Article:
Artist Yanks Exhibit To Protest Zionist Campaign To ‘Silence’ Playwright

An Israeli-born artist has pulled her installation from an American Jewish Historical Society exhibit to protest the organization’s decision to cancel a reading by a left-wing playwright amid a pro-Israel pressure campaign.

Ofri Cnaani’s mixed-media installation “For Her Own Good” was meant to be on display until November, but she took it down on Wednesday, the day after AJHS cancelled a long-planned reading of Dan Fishback’s new play “Rubble Rubble.”

As a Jewish person and an artist, “standing next to my friend and comrade [Fishback] today will be the right way to take an active stand in this ongoing battle about free speech and I would rather perform my voice than my silence,” Cnaani wrote in an e-mail.

The piece is a mixed-media installation about the Jewish anarchist leader Emma Goldman, focusing on a 1917 incident in which a U.S. Marshall warned her to stay silent at a public meeting or face consequences.

AJHS’s cancellation of Fishback’s reading, along with its simultaneous cancellation of a panel discussion co-sponsored with New York chapter of the left-wing group Jewish Voice for Peace, has thrust the historical group into turmoil over the past 24 hours.

The AJHS’s executive director, Rachel Lithgow, did not respond to multiple requests for comment. After providing a single-line initial explanation of the cancellations on Tuesday, the board’s chairman, Sidney Lapidus, told the Forward on Wednesday that senior board officials chose to scrap the long-planned programs because they felt they were peripheral to the organization’s mission.

“The mission of the AJHS is to serve as a preeminent archive of the history of the Jewish people in America,” Lapidus said. “There are many venues for discussions and performances such as those that were proposed here, but they are mostly peripheral to our mission… It was on that basis that we decided to cancel the events.”

The internal deliberations at AJHS over what to do about the programs happened amid intense pressure fomented by a network of right-wing activists and organizations campaigning for the firing of David Myers, the new executive director of the Center for Jewish History, over his ties to liberal pro-Israel groups. AJHS is one of five member institutions housed in the CJH building in downtown Manhattan.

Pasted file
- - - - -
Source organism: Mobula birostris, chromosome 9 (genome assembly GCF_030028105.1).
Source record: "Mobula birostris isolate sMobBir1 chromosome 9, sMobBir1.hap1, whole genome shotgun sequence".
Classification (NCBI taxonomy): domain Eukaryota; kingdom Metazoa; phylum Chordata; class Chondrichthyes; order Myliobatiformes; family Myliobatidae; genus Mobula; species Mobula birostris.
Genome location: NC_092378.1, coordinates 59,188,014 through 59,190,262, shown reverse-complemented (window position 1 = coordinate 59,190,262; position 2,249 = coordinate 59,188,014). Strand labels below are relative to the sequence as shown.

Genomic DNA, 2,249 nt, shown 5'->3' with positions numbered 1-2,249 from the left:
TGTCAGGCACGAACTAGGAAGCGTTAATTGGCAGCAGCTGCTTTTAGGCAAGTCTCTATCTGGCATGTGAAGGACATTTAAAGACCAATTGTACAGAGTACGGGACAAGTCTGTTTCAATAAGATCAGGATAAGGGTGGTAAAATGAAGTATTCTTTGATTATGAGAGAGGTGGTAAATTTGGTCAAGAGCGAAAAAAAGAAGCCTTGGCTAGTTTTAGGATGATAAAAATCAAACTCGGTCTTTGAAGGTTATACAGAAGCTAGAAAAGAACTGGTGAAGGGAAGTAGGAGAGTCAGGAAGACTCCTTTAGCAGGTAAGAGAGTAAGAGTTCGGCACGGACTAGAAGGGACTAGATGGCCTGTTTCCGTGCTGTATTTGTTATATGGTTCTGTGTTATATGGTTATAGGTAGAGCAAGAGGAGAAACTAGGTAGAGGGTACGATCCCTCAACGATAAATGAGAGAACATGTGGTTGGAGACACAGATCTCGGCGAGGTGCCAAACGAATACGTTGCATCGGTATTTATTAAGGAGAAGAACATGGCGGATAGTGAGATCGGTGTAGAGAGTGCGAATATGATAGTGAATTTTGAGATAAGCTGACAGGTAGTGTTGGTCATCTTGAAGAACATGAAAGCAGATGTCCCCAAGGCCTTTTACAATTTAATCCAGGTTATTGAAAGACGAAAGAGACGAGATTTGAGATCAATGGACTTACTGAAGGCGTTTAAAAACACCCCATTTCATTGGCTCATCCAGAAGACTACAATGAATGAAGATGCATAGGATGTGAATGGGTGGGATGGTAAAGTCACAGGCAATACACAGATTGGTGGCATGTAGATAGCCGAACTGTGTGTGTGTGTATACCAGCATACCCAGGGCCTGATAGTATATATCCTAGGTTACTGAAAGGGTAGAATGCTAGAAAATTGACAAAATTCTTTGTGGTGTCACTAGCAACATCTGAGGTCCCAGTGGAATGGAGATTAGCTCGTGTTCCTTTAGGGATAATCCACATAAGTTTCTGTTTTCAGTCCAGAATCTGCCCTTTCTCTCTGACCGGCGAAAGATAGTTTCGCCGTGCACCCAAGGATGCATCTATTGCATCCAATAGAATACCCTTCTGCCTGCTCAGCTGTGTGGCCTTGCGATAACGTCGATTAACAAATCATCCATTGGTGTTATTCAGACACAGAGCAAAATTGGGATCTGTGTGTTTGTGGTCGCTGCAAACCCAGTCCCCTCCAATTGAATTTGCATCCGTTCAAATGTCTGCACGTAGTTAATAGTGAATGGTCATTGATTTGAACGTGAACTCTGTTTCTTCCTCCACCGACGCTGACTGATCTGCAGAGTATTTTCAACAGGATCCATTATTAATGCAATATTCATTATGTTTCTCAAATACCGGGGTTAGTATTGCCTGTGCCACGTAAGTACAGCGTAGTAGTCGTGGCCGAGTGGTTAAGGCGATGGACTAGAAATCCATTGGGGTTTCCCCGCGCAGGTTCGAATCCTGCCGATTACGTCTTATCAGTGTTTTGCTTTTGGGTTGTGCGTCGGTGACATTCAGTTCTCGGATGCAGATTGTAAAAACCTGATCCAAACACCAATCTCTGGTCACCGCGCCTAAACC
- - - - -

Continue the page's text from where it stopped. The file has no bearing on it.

Right-wing Jewish groups have staged at least one rally outside the CJH, calling for Myers’ firing. The campaign comes at the height of fundraising season in the not-for-profit sphere. AJHS’s gala, named for the activist poet Emma Lazarus, is scheduled to take place in just over four weeks.

Days before the cancellations, one of the pressure campaign’s organizers, public relations executive Ronn Torossian, published a column attacking AJHS for working with Fishback, who is a vocal supporter of the boycott, divestment and sanctions movement.

Senior officers on the AJHS board were not aware of the specifics of the JVP-sponsored lecture or Fishback’s play reading before the pressure campaign drew attention to them, according to a source familiar with internal deliberations at AJHS who asked not to be named because of the sensitivity of the conversations.

The person said that the senior officers who cancelled the events did so over concerns that they did not fit the AJHS mission, and that they did not want to appear to be responding to outside pressure. “They were aware of the political controversy and, if anything, that made them reluctant to create the misimpression of responding to pressure,” the person said.

Speaking to the Forward on Tuesday, Fishback said that the play, which has not yet been staged, is a portrait of a family split over Israel and Zionism,. He said the believed the cancellation was about his personal politics, not the content of the play.

“The situation reflects people creating impossible choices for these institutions,” said Lila Corwin Berman, a professor of Jewish history at Temple University, the chair of AJHS’s academic council, and a member of its board of directors. “Anybody who stands from the outside and claims to know what the right thing to do is does not appreciate the really polarizing, vicious context in which this is happening.”

Berman said that she was not consulted prior to the cancellation of the two events. “The attacks on the [CJH] reflect a real maniacal effort to restrict what institutions can do and what the American Jewish community can do,” she said.

Cnaani, the mixed media artist, posted on Facebook hours after the announcement of the cancellation of Fishback’s reading that she would pull her installation. The next morning she dismantled the artwork and drove it away in the trunk of her car.

As part of the installation, Cnaani has asked followers on social media if they had ever been told to stay silent for their own good. She presented the responses at an AJHS event marking the installation’s opening night.

When the marshall told Goldman to stay quiet, she stuffed a handkerchief in her mouth, and stood silent before the crowd.

“I decided as an act of solidarity to take the exhibition down,” said Cnaani. “It’s really an exhibition about silencing.”

Contact Josh Nathan-Kazis at nathankazis@forward.com or on Twitter, @joshnathankazis.

Author

Josh Nathan-Kazis

Josh Nathan-Kazis

Josh Nathan-Kazis is a staff writer for the Forward. He covers charities and politics, and writes investigations and longform.

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